Clinically Significant Pneumatosis Intestinalis with Postoperative Enteral Feedings by Needle Catheter Jejunostomy: An Unusual Complication

C. Daniel Smith, Michael G. Sarr

Research output: Contribution to journalArticle

31 Scopus citations

Abstract

We evaluated the incidence of clinically significant pneumatosis intestinalis and intestinal necrosis with the use of needle catheter jejunostomy in 217 consecutive patients who had undergone complicated abdominal operations or selected bariatric procedures. The needle catheter jejunostomy was used to deliver immediate postoperative nutrition, maintenance, and replacement fluids, and selected medications. In this group, no serious complications requiring surgical intervention were related to the use of needle catheter jejunostomies. Clinically significant pneumatosis intestinalis was encountered in two of 217 patients (1%). With the needle catheter jejunostomy in place, both patients improved rapidly when enteral feedings were discontinued and parenteral antibiotics were administered. None of the 217 patients developed ischemic intestinal necrosis. We conclude that 1) clinically significant pneumatosis is a rare complication of enteric feeding via needle catheter jejunostomy when the intrajejunal feeding is begun with a diluted, hypoosmolar solution with stepwise increases in osmolality, and 2) patients who do develop clinically significant pneumatosis (n=2) seem to respond rapidly to a temporary stoppage of enteral feedings and administration of parenteral antibiotics.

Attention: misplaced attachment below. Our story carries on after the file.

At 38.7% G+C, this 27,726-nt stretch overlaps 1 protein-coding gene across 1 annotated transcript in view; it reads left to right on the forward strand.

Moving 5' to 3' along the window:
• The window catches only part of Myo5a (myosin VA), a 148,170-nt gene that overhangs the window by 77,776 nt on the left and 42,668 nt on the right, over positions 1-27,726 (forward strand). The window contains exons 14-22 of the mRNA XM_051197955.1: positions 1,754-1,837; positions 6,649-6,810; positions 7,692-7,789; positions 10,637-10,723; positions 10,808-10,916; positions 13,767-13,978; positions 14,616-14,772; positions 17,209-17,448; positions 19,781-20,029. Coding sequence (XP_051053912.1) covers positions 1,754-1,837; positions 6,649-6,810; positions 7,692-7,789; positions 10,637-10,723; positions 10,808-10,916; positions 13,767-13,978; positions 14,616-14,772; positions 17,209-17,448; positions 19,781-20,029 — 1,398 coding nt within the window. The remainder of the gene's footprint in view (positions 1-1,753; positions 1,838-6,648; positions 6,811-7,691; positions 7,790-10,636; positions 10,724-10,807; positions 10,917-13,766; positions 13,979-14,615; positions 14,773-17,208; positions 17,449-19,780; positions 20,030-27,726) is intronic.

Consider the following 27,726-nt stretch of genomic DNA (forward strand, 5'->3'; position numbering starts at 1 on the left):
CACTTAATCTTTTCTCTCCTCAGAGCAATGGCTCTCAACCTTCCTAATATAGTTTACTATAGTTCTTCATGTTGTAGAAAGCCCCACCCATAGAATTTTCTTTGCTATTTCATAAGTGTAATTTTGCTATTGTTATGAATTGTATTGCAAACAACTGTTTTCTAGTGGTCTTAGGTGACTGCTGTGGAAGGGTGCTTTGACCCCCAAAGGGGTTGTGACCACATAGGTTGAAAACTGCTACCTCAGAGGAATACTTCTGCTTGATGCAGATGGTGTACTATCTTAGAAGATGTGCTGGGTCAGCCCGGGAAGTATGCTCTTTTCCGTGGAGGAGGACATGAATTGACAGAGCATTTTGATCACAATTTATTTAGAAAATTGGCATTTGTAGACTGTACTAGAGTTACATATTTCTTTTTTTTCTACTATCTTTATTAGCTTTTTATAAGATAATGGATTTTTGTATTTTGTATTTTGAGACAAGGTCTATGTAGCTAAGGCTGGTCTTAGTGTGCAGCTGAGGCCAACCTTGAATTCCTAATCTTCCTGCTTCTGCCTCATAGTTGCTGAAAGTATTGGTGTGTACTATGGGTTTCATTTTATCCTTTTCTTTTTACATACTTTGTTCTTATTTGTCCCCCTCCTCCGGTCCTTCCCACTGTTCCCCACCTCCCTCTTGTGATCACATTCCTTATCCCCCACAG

Original languageEnglish (US)
Pages (from-to)328-331
Number of pages4
JournalJournal of Parenteral and Enteral Nutrition
Volume15
Issue number3
DOIs
StatePublished - May 1991

ASJC Scopus subject areas

  • Medicine (miscellaneous)
  • Nutrition and Dietetics

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